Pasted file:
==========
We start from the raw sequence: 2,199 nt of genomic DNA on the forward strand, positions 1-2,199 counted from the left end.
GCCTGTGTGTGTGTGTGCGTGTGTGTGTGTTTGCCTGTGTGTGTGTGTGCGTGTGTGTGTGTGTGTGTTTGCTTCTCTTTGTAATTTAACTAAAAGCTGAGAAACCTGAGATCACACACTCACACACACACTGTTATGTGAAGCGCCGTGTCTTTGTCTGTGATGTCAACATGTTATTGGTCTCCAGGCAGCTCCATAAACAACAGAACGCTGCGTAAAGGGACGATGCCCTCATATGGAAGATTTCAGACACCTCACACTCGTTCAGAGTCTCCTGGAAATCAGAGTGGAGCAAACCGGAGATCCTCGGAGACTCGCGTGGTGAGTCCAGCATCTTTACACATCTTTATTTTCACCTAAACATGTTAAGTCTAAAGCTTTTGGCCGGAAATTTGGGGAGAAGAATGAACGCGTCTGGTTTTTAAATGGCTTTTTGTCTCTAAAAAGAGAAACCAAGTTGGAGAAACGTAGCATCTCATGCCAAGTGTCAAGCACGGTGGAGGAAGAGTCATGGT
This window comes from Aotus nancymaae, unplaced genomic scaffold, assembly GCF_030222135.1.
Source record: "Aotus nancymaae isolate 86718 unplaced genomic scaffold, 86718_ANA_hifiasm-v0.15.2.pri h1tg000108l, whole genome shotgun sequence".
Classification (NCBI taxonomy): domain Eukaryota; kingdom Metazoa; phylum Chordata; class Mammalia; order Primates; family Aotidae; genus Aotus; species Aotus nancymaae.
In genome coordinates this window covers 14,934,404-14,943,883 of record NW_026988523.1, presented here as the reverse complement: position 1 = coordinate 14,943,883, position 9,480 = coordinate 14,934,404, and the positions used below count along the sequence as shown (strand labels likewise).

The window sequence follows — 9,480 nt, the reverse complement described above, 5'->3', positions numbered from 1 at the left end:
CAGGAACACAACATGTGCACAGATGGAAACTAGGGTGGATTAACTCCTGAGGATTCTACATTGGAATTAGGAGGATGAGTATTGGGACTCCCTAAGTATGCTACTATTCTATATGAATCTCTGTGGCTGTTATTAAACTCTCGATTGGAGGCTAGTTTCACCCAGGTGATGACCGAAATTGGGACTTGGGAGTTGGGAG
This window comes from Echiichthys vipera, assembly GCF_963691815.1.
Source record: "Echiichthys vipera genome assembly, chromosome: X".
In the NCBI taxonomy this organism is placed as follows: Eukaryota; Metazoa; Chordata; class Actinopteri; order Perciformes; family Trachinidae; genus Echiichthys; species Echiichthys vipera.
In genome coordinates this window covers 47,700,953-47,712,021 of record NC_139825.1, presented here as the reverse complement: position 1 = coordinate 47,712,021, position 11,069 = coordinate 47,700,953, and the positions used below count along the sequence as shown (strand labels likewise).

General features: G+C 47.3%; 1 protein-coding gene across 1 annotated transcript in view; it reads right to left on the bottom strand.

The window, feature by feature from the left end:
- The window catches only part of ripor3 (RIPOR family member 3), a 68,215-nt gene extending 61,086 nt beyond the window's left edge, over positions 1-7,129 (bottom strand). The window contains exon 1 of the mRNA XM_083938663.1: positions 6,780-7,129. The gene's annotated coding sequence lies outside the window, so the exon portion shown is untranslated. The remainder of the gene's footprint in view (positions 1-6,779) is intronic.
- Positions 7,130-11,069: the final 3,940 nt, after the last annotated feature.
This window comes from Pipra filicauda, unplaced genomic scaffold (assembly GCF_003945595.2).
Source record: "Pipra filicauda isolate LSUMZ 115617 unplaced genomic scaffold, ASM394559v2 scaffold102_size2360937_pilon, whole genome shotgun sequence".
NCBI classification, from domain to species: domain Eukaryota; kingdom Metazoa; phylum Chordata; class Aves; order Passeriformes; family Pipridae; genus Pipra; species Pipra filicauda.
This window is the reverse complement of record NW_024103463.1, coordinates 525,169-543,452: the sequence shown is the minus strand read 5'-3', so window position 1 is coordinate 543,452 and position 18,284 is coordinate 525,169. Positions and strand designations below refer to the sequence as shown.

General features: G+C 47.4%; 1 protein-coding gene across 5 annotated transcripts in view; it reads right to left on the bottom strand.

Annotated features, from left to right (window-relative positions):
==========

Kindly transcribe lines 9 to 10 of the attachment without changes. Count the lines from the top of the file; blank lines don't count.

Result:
This window comes from Echiichthys vipera, assembly GCF_963691815.1.
Source record: "Echiichthys vipera genome assembly, chromosome: X".